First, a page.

There are several technological limitations and challenges. Let’s start from the mobiles and wearables. The biggest issue is a screen size. Entire visualization must be designed from the scratch. Reuse for big screens does not work, despite of our browsing of full blown web sites on those screens… The issue with wearables is related to their emergence. Nobody simply isn’t aware enough how to design for them. The paradigms will emerge as soon as adoption rate starts to decelerate. Right now we are observing the boom of wearables. There is insight on wearables: Wearable Technology and Wearable Technology, Part II. A lot to change there!

The requirement of real-time or near-real-time information delivery assumes high-performance computing at the backend, some data massage and pre-processing must be done in advance; then bits must be served out from the memory. It is client-cloud architecture, where client is mobile or wearable gadget, cloud is backend with plenty of RAM with ready-made bits. This is depicted on the diagram, read it from left to right.


So what?

This is a new era of the tools and technologies to enable and accelerate the processing pipeline from data to information into your pocket/hand/eyes. There is a lack of tools and frameworks to melt old and modern data together. Hadoop is doing well there, but things are not so smooth as install & run. There is a lack of data platform tools. There is a lack of integration, aggregation tools. Visualization is totally absent, there are still no good executive dashboards even for PC screens, not mentioning smartphones. I will address those opportunities in more details in next posts.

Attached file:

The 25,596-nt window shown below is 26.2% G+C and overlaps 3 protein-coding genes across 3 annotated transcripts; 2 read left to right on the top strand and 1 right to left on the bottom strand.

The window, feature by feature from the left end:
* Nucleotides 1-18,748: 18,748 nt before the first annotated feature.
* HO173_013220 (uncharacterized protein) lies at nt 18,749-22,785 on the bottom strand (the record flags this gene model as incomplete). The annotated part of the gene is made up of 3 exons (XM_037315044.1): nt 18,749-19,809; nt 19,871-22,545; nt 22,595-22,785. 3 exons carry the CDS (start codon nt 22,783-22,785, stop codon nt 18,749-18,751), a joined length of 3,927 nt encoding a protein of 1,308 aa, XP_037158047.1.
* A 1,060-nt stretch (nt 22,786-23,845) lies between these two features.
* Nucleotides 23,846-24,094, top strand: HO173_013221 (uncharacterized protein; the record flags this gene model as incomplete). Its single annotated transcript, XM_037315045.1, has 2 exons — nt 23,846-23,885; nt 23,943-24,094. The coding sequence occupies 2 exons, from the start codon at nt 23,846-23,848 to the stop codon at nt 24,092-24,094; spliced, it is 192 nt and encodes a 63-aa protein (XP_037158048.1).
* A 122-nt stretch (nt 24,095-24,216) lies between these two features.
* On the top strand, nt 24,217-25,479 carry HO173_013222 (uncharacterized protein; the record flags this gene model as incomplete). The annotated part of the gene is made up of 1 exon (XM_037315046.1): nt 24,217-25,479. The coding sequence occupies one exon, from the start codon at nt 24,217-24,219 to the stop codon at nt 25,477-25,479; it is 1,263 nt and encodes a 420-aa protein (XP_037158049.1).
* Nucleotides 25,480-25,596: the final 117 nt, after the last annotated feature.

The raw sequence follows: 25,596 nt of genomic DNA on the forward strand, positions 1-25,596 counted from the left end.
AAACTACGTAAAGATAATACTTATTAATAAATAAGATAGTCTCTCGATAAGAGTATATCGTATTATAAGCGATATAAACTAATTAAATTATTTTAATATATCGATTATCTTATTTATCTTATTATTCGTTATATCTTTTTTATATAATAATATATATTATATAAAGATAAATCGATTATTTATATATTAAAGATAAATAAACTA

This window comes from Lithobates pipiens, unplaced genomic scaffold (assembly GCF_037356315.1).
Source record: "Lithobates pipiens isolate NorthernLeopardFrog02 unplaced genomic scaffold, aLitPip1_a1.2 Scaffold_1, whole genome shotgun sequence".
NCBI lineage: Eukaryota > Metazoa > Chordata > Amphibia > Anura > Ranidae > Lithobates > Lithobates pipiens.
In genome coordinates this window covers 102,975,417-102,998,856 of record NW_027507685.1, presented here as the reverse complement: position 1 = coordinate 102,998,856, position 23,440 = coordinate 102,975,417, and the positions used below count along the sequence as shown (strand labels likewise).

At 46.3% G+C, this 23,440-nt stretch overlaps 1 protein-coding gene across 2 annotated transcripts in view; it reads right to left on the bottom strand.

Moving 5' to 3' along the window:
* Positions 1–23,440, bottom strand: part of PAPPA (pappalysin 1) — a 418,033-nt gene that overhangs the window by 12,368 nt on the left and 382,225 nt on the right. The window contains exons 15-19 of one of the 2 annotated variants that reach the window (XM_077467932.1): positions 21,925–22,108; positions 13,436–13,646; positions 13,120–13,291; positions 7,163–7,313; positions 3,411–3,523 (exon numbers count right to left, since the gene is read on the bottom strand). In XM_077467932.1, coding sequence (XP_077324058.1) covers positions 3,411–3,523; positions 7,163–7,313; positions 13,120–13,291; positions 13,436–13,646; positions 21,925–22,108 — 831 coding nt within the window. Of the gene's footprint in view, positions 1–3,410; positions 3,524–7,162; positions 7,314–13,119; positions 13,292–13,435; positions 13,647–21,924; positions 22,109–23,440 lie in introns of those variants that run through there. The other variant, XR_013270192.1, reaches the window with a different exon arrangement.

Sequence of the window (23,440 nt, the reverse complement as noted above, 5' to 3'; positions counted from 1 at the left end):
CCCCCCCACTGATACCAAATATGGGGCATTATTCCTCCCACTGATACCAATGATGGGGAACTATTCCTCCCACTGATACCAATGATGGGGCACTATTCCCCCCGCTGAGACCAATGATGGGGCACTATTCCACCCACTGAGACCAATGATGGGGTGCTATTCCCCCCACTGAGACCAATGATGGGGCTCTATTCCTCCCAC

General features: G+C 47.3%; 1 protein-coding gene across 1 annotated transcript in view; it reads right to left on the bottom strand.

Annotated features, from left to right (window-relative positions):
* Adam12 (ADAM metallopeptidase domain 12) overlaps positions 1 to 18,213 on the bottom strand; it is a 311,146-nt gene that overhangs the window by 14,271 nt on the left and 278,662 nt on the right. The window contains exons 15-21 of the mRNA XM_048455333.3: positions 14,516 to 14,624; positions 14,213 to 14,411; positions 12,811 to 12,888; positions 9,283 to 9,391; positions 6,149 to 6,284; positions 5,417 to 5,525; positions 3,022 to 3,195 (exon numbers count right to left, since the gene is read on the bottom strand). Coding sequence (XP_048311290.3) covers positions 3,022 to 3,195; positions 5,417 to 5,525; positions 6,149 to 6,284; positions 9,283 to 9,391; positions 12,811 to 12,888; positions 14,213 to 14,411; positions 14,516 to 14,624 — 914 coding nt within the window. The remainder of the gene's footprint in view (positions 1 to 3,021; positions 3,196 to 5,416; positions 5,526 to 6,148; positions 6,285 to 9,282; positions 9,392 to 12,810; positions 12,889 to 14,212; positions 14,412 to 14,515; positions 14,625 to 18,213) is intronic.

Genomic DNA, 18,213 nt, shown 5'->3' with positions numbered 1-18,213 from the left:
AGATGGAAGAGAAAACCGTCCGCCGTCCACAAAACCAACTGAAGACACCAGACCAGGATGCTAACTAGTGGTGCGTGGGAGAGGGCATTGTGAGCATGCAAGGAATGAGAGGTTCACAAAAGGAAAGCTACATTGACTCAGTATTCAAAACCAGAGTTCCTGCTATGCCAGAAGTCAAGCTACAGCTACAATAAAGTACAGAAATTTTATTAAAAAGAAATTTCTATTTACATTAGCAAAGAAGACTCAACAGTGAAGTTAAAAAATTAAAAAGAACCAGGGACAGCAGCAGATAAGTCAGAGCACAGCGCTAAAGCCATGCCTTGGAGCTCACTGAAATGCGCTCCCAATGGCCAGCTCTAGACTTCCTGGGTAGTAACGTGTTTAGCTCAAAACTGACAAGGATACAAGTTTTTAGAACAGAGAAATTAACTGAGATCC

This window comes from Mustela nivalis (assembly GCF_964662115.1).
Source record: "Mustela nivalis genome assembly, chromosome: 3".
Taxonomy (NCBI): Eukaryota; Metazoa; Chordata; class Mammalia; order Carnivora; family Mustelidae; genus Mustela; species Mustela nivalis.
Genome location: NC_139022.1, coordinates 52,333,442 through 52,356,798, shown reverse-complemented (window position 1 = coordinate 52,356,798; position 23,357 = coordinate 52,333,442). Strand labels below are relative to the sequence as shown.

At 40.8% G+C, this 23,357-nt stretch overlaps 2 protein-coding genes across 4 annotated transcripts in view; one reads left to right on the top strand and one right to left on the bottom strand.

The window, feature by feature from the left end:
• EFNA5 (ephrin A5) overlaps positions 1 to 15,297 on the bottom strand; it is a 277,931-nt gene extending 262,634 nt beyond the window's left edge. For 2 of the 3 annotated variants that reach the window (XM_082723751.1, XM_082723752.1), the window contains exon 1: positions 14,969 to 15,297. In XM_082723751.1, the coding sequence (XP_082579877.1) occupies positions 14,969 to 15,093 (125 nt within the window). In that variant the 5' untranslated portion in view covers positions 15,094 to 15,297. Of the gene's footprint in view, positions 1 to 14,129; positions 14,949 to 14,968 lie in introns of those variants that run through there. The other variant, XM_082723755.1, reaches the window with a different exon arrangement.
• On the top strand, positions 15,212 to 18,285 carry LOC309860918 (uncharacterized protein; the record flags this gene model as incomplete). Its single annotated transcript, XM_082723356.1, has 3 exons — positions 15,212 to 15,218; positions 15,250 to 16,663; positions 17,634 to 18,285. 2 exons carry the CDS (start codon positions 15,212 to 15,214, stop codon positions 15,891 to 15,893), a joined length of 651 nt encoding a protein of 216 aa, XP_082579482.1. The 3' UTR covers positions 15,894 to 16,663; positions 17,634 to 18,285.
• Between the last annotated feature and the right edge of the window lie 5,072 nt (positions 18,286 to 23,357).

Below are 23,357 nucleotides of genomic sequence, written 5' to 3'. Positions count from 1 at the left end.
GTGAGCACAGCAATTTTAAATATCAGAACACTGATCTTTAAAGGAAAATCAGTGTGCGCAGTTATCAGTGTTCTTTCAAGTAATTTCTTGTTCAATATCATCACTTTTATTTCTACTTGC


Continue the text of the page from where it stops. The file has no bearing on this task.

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6 thoughts on “Advanced Analytics, Part I

  1. […] This post will be about delivery and consumption of information, about the front-end. Big picture introduction has been described in previous post Advanced Analytics, Part I. […]

  2. […] to the decision maker. Previous two posts are available, it’s recommended to check out the Introduction into the Big Picture and Ruminations on Conveying, Organization and Segmentation of Information for Executives as […]

  3. […] post is a next on in the series on Advanced Analytics. Check out previous introduction, ruminations on conveying information, modern concepts on information and data for […]

  4. […] level of most important information without details on the underlying data. Previous posts contains introduction (Part I) and pathway (Part II) of the information to the user, especially […]

  5. […] Fifth, finally it is Analytics. Here we are within individual context for the person. There worth to be a snapshot of ‘AS-IS’ and recommendations of ‘TODO’, if the individual wants, there should be reasoning ‘WHY’ and ‘HOW’. I have described it in details in previous posts. Final destination is the individual context. I’ve described it in the series of Advanced Analytics posts, link for Part I. […]

  6. […] Look into Big Data Graphs Revisited. Conceptualization of the analytics pipeline is available in Advanced Analytics, Part I. Most interesting graphs are Intention & Consumption, because first is a plan, second is a […]